To Report Abuse, Or Not? Zoom Classes Create Dilemma For Teachers
AILSA CHANG, HOST:
Remote learning - it's the way millions of American children are going to school now, and it's making it hard for teachers to build relationships. Some students struggle to engage over the computer, and teachers don't always get a full sense of their progress. Virtual learning also gives teachers a direct look into students' home lives, and some of what they are seeing can be very troubling. From member station WBEZ in Chicago, Susie An reports. And just a warning, this story might not be appropriate for all listeners.
SUSIE AN, BYLINE: Last month, a Chicago teacher witnessed a harrowing incident during a virtual class, an 18-year-old allegedly sexually assaulting one of her 7-year-old students. Some of the other kids saw it, too. The teacher quickly filed a report and called police, and the teen was arrested. While blatant cases of abuse are rare during remote learning, teachers find themselves grappling with less direct access to their students, even as they get a more personal glimpse into their home lives.
UNIDENTIFIED TEACHER: Our school district mandates that the children have their cameras on. And for some, I see why the kids want to hide and not have their cameras on.
AN: This elementary school teacher in a Chicago suburb says she's now seeing inappropriately dressed adults or hearing mature language come from a student's home. And she needs to be careful addressing students because she doesn't know who else could be listening. This teacher recently reported an incident with a student during remote learning, so to protect the student's privacy, we aren't using her name.
UNIDENTIFIED TEACHER: He wouldn't turn his camera on. He wouldn't talk, but he would talk to me via the chat.
AN: She says he left his scheduled class and logged into her room and reached out to her, saying he was considering killing himself. She was able to calm him down and then immediately get help. She's not sure the situation would have played out the same way in person.
UNIDENTIFIED TEACHER: If he was at school, I know he wouldn't have gotten up and left out of his classroom, but at least he had the wherewithal to say, I need to talk to somebody.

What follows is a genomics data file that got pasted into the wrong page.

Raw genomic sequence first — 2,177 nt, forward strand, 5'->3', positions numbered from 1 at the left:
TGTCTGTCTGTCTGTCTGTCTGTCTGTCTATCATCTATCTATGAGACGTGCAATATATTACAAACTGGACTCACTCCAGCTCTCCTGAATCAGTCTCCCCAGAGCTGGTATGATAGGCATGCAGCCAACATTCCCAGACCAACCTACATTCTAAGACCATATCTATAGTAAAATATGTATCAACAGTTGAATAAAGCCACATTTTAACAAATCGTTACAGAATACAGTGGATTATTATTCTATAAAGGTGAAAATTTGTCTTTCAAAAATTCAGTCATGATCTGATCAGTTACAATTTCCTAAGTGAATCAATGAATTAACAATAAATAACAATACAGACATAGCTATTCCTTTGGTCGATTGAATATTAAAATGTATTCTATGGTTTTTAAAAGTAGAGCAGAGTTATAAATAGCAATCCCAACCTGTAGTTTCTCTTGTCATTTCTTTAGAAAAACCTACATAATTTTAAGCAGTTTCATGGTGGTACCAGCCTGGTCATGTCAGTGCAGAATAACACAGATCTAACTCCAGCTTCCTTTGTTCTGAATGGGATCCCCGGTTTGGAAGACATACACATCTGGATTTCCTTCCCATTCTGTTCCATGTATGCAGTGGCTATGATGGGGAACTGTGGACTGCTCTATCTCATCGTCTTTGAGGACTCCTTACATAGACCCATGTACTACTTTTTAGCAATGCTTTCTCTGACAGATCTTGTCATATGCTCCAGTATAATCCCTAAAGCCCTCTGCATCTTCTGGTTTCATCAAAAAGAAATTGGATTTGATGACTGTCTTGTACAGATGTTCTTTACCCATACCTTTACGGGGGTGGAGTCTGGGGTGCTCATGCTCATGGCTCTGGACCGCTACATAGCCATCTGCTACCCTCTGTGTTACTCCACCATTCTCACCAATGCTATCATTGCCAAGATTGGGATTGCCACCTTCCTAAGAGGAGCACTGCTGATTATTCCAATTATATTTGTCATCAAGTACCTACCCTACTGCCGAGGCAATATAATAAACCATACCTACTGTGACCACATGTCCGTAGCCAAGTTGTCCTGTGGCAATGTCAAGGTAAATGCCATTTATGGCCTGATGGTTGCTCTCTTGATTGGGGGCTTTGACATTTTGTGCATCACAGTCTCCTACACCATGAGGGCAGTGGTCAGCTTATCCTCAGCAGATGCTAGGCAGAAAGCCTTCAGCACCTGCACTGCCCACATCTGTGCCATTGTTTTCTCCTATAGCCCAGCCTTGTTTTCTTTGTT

AN: Randi Weingarten heads the American Federation of Teachers and says teachers are facing new situations. Did they see an adult hit a child? Is a child home alone?
RANDI WEINGARTEN: You have a terrible circle of abdication responsibility, which then puts even more pressure and more judgment calls on individual teachers.
AN: She says teachers can't do it all. They need better guidance and more resources to help them cope with the pandemic's side effects. When Illinois went under a stay-at-home order last spring, child abuse reports dropped dramatically. Tierney Stutz is with the Illinois Department of Children and Family Services. She says now those numbers look more typical, and she thinks part of it is because some students are back in actual schools. She says remote learning shouldn't get in the way of teachers looking out for their students' well-being.
TIERNEY STUTZ: Any time they have any suspicion of any maltreatment whatsoever, they don't have to have evidence, they don't have to have even a specific incident, they just need to have a set of circumstances that makes them suspicious of possible child maltreatment.
AN: First grade teacher Erin Breen has no problem reporting an incident if one arises. But virtual learning has her thinking of how she talks to students. She finds it hard to anticipate when a child might volunteer sensitive information during virtual class. At school, she can pull them aside for a quiet conversation, but that's now harder to do.
ERIN BREEN: I worry about that confidentiality and privacy component that now has been transmitted into everyone's home.
AN: She says it's been awkward to handle things that she normally wouldn't see or hear if a student was in front of her.
BREEN: But this is school now. This is what school is. And I am seeing it, and I'm hearing it.
AN: For NPR News, I'm Susie An in Chicago. Transcript provided by NPR, Copyright NPR.